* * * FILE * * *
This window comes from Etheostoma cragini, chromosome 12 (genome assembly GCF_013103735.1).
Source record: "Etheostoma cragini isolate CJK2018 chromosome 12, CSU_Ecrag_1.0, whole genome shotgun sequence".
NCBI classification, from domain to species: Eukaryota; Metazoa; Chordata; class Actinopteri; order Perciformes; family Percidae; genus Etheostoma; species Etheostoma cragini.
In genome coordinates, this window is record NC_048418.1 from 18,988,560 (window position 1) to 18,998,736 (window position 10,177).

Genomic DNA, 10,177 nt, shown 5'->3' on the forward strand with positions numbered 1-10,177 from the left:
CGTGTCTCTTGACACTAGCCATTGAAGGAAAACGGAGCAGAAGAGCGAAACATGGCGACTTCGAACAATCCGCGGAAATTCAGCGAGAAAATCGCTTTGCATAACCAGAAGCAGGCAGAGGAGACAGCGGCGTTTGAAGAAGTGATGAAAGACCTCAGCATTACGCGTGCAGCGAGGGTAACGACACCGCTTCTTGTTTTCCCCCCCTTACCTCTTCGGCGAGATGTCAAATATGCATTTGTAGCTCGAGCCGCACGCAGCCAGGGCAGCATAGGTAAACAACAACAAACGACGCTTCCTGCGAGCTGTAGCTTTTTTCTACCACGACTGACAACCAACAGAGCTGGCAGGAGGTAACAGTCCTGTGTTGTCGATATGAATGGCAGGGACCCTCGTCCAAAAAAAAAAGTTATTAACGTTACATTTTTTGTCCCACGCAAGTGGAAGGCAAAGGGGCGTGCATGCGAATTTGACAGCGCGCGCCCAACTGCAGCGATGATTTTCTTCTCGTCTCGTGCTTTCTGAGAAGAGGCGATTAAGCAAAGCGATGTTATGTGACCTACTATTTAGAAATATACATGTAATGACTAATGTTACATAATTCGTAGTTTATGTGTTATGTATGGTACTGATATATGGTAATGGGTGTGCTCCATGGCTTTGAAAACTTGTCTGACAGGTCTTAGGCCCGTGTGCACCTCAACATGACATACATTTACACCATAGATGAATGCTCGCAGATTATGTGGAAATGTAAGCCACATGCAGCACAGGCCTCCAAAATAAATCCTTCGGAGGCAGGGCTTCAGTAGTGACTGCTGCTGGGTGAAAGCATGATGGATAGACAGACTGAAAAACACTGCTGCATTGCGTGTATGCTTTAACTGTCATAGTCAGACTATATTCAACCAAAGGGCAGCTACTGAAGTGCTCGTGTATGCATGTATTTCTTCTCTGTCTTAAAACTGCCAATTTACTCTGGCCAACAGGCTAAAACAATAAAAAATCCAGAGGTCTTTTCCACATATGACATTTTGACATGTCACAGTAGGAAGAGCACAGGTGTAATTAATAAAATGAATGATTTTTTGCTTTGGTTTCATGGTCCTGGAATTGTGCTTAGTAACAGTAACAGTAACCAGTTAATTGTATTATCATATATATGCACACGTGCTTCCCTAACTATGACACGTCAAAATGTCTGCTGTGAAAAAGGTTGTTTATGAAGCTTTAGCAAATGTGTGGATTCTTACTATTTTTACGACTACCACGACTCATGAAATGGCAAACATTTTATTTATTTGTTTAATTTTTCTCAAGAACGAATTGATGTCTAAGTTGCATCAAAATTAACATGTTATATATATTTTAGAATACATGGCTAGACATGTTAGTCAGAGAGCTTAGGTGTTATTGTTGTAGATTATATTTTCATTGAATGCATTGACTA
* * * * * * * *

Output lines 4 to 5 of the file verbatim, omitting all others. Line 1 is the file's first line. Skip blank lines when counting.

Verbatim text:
In genome coordinates, this window is record NC_048418.1 from 18,988,560 (window position 1) to 18,998,736 (window position 10,177).

Genomic DNA, 10,177 nt, shown 5'->3' on the forward strand with positions numbered 1-10,177 from the left: